The Last Party (film)

From Wikipedia, the free encyclopedia
Jump to: navigation, search
The Last Party
Directed by Mark Benjamin
Marc Levin
Written by Robert Downey, Jr.
Donovan Leitch
Marc Levin
Josh Richman
Starring Robert Downey, Jr.
Cinematography Mark Benjamin
Mark Zero
Edited by Wendey Stanzler
Distributed by Live Entertainment
Triton Pictures
Release date
  • August 27, 1993 (1993-08-27)
Running time
96 minutes
Country United States
Language English

The Last Party is a documentary film co-written by and starring Robert Downey, Jr.[1]

Interviews and commentary cover moments of history during the 1992 presidential campaigns and investigate the issues of the day with Downey's particular brand of off-beat humor and satire. Although Downey's political sympathies are clear in the film, he lampoons both Democrats and Republicans equally, and provides elements of general social commentary, as well. The film also provides a snap-shot of Robert Downey, Jr., at a point in his life where he was falling into drug addiction that later led to an interruption in his career.

The features appearances by George H. W. Bush, Barbara Bush, Pat Buchanan, Bill Clinton, Patti Davis, Spike Lee, Jerry Brown, Roger Clinton, Oliver Stone, Al Sharpton, Dave Mustaine, G. Gordon Liddy, Marc Levin, Sean Penn, John Kerry, Peter Jennings, Jerry Falwell, Oliver North, Chelsea Clinton, Hillary Clinton, Mario Cuomo, John Dean, John Ehrlichman, Betty Friedan, Al Gore, Tipper Gore, H.R. Haldeman, Tom Hayden, Jesse Jackson, Ted Kennedy, Ross Perot, Dan Quayle, Dan Rather, Ronald Reagan, Ann Richards, Arnold Schwarzenegger, and Christian Slater.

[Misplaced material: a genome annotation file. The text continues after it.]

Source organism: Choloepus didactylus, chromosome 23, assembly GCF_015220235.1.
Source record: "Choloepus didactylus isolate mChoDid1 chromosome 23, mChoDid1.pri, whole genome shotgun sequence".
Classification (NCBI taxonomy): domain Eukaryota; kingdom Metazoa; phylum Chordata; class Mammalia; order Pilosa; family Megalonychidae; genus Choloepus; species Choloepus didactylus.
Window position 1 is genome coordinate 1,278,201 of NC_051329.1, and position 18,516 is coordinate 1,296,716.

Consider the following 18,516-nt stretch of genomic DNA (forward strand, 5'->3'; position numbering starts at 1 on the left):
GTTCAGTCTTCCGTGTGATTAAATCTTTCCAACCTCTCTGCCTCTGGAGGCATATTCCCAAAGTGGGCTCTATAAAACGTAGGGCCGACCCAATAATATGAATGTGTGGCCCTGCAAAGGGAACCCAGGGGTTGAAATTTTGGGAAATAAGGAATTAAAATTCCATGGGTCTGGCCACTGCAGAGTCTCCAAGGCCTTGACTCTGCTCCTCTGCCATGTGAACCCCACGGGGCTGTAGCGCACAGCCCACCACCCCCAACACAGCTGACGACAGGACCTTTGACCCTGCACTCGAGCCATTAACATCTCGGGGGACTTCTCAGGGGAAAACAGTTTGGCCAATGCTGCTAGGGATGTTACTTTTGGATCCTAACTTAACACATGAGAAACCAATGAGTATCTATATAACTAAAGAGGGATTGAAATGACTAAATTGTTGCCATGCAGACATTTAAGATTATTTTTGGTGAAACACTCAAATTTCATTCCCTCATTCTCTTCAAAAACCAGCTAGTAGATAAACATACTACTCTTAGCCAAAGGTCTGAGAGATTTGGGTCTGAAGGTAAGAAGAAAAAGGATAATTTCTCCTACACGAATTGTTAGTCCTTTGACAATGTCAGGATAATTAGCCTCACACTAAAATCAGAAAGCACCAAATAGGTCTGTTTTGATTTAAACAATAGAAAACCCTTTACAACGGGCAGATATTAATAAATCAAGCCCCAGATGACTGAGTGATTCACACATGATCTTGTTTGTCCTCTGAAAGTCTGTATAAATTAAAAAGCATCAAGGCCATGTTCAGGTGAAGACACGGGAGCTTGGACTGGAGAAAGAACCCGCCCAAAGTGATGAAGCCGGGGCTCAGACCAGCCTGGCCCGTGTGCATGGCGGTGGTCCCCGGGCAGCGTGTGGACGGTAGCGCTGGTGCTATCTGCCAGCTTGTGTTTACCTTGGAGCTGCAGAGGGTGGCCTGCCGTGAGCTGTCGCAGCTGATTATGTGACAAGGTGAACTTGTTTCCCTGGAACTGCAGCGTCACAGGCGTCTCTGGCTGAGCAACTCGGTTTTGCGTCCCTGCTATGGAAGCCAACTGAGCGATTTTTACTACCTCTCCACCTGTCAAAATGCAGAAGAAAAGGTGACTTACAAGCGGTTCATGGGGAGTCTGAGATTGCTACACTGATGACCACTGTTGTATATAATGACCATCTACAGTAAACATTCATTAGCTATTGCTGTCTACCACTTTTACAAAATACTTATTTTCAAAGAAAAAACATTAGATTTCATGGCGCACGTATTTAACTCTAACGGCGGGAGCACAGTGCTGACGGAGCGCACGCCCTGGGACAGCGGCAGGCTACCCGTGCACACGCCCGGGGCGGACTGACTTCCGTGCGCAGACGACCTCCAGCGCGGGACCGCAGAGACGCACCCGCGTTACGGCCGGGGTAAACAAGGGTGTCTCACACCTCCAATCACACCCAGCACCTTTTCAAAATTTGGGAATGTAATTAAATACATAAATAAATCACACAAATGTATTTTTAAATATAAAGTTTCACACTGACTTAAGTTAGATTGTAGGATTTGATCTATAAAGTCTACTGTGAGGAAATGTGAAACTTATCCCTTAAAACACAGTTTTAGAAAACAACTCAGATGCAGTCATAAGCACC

Two sequel films were made following The Last Party, The Party's Over and The After Party: The Last Party 3.


  1. ^ Holden, Stephen (August 27, 1993). "Review/Film; About America as a Family That's Dysfunctional". The New York Times. 

External links[edit]